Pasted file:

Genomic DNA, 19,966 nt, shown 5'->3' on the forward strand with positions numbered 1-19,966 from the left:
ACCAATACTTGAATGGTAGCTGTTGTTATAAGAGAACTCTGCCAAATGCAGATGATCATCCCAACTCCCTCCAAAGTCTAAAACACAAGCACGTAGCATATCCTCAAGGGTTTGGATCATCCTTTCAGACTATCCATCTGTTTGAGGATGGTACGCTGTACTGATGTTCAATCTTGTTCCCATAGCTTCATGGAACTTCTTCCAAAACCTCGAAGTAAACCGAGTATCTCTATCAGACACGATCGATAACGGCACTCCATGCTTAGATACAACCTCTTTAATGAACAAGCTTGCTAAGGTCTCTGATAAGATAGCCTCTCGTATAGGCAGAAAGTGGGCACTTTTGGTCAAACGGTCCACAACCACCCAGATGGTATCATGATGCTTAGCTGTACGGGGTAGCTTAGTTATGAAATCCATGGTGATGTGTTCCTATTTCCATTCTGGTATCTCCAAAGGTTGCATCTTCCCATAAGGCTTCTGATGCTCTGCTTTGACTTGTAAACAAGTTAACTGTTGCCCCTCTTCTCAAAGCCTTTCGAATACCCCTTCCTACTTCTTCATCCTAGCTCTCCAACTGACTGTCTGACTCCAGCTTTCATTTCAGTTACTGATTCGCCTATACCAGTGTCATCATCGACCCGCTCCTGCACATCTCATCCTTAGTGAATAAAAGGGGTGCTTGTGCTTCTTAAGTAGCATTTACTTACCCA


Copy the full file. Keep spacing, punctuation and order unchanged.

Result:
Genomic DNA, 19,966 nt, shown 5'->3' on the forward strand with positions numbered 1-19,966 from the left:
ACCAATACTTGAATGGTAGCTGTTGTTATAAGAGAACTCTGCCAAATGCAGATGATCATCCCAACTCCCTCCAAAGTCTAAAACACAAGCACGTAGCATATCCTCAAGGGTTTGGATCATCCTTTCAGACTATCCATCTGTTTGAGGATGGTACGCTGTACTGATGTTCAATCTTGTTCCCATAGCTTCATGGAACTTCTTCCAAAACCTCGAAGTAAACCGAGTATCTCTATCAGACACGATCGATAACGGCACTCCATGCTTAGATACAACCTCTTTAATGAACAAGCTTGCTAAGGTCTCTGATAAGATAGCCTCTCGTATAGGCAGAAAGTGGGCACTTTTGGTCAAACGGTCCACAACCACCCAGATGGTATCATGATGCTTAGCTGTACGGGGTAGCTTAGTTATGAAATCCATGGTGATGTGTTCCTATTTCCATTCTGGTATCTCCAAAGGTTGCATCTTCCCATAAGGCTTCTGATGCTCTGCTTTGACTTGTAAACAAGTTAACTGTTGCCCCTCTTCTCAAAGCCTTTCGAATACCCCTTCCTACTTCTTCATCCTAGCTCTCCAACTGACTGTCTGACTCCAGCTTTCATTTCAGTTACTGATTCGCCTATACCAGTGTCATCATCGACCCGCTCCTGCACATCTCATCCTTAGTGAATAAAAGGGGTGCTTGTGCTTCTTAAGTAGCATTTACTTACCCA